As shown in FIG. 1, sealing material 11 forms a fluidtight seal over the top edges of the shorter convolutions 7b to prevent the oil or other fluid being filtered from taking a shorter fiow path then is indicated for depth-type filtration. The seal may be effected by a metal disk (not shown) or by the use of any suitable sealing material which closes the top edges of the convolutions 7b fiuid tightly.
There are at least two ways of making this new filter element with differences in the details of its construction. In FIGS. 2 and 3 the convolutions are formed as two separate coils of the media in web form. The web coiled to form the inner or shorter coil of greatest radial depth, that is to say the convolution 7b, is a web of fibrous material that is appreciably narrower than the web used yto form the longer coil representing the convolutions 7a.
The two coils may be formed by known techniques, thereafter telescoped together, as represented by FIG. 3, impregnated with the conventional resin and cured `by heat to form a rigid self-supporting element. The sealing material 11 or other equivalent must of course be applied but this is a simple operation. Plainly, the result is much less expensive to manufacture than the prior art constructions referred to hereinbefore.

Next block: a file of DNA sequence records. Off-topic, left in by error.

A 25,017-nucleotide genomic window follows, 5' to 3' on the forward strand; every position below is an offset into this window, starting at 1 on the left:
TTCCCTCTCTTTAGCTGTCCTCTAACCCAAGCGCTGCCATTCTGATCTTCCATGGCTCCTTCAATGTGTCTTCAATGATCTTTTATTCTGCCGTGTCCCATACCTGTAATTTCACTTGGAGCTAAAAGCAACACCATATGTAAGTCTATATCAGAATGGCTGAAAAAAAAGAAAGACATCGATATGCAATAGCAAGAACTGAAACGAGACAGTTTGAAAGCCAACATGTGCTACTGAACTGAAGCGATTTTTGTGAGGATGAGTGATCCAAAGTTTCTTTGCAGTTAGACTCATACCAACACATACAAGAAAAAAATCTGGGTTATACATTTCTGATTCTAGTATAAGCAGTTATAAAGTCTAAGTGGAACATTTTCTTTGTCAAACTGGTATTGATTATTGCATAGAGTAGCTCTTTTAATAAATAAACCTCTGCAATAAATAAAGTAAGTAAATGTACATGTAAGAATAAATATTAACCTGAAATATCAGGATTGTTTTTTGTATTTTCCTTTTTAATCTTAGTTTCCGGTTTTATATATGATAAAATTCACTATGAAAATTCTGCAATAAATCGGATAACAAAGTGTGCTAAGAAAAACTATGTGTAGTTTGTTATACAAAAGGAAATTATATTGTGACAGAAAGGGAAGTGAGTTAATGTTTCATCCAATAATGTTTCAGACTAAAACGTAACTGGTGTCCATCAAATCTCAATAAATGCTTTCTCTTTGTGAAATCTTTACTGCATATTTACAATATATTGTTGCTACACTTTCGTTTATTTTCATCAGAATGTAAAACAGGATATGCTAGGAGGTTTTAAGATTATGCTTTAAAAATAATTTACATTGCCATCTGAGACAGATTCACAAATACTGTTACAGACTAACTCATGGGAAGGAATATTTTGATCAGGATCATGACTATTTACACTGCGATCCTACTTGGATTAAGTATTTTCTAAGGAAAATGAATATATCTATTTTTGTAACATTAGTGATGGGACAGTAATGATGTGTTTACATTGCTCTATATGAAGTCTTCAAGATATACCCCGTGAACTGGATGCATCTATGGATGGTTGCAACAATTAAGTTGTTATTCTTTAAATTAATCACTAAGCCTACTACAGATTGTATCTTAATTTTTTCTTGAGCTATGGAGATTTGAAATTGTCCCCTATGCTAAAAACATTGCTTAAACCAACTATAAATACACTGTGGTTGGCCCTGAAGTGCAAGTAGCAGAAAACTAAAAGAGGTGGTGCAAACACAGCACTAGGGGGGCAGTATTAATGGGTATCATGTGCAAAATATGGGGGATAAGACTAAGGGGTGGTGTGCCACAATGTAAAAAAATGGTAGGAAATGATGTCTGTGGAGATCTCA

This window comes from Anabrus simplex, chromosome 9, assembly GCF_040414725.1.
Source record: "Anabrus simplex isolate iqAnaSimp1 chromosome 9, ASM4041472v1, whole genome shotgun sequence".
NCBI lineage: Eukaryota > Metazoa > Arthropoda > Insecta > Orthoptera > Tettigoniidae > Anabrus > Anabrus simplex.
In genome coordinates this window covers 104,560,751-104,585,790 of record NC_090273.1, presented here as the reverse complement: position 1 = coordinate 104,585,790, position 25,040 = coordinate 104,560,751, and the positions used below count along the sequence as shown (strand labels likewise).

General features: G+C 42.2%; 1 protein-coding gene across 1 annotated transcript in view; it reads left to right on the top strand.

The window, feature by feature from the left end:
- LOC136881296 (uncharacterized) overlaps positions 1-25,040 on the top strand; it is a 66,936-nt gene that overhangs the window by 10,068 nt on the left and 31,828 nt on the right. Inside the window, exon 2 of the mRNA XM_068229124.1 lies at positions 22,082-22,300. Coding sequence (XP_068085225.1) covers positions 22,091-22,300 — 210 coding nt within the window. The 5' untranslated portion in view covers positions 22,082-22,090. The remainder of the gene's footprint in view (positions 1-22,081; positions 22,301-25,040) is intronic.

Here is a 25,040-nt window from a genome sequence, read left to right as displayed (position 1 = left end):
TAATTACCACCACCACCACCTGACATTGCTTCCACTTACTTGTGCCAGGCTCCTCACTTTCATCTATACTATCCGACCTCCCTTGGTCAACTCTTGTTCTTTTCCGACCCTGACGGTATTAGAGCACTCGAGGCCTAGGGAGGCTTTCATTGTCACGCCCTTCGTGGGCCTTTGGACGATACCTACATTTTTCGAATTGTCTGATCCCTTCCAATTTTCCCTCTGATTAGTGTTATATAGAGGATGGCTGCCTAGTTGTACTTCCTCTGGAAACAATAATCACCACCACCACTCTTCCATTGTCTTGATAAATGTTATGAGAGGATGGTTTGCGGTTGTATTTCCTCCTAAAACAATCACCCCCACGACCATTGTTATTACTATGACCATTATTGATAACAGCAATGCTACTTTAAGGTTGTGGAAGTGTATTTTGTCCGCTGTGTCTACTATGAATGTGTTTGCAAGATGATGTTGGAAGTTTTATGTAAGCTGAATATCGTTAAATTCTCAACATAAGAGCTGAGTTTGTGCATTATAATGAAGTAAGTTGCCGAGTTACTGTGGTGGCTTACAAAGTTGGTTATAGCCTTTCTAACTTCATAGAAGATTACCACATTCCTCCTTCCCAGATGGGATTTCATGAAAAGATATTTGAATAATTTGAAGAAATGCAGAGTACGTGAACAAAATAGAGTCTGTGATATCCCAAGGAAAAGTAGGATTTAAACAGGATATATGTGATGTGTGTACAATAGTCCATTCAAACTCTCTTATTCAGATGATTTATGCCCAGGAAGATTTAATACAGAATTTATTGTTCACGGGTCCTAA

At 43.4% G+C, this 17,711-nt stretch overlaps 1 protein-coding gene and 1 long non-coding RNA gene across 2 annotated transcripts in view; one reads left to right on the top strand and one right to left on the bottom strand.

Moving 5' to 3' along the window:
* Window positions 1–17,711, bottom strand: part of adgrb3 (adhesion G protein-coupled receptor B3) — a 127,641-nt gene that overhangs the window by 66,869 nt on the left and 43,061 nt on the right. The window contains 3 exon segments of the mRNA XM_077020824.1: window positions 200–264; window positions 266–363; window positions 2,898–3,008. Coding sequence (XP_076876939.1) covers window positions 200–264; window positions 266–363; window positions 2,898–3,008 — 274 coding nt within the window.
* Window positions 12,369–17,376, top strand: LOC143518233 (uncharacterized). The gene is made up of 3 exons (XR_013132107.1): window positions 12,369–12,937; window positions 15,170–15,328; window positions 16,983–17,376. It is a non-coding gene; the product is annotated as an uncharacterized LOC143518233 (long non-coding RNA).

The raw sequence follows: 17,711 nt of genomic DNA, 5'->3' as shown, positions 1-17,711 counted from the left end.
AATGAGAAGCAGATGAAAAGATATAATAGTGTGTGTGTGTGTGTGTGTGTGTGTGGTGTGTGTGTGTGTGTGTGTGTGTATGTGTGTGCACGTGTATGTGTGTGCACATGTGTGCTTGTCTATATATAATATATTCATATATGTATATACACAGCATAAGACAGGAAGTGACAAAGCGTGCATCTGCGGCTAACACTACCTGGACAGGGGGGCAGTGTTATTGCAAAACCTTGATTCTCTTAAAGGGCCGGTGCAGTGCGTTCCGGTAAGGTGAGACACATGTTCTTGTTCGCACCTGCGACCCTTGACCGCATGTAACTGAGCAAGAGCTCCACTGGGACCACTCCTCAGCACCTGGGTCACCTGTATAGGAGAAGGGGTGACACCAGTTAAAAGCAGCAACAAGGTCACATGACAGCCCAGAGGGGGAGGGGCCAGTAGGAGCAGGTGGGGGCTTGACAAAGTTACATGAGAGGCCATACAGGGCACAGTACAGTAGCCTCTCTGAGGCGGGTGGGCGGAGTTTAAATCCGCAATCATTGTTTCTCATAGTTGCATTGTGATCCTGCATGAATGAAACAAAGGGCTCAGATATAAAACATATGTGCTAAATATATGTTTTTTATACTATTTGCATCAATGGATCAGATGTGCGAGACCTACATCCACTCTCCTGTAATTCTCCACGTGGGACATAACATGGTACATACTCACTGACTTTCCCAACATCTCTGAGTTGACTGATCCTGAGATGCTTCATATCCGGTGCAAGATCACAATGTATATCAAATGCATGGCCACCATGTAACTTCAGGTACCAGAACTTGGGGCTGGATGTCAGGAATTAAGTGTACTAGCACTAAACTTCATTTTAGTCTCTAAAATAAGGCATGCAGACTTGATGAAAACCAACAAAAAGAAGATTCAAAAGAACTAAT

In the example shown by FIGS. 4, 5 and 6, the element is made from a single web of filter media 12 so that only one coil results. The media in web form itself varies in width for at least a portion of this length. Thus the portion 12a, after coiling to the form shown by FIG. 5, forms the equivalent of the projecting portions of the convolutions 7a of the first example, while the portion 12b forms the equivalent of the coil formed by `the convolutions 7b of the first example. In the end view shown ,by FIG. 6 the sealant 11 is shown which performs the same function it does in the case of the first example.
In the event an absolute filter rating must be met by the new element, a single convolution of a barrier media 13 may, as indicated by FIG. 7, be slipped between tWo of the inner most ones of the convolutions which maybe either the convolutions 12b or the convolutions 7b of the first example. This barrier may consist of any of the walltype filtering media known to provide a positive barrier to all particles above the predetermined micron size. In the present invention its purpose is only to catch any particles above such a size not entrapped by the depth-type filtering action. The barrier is for insurance purposes.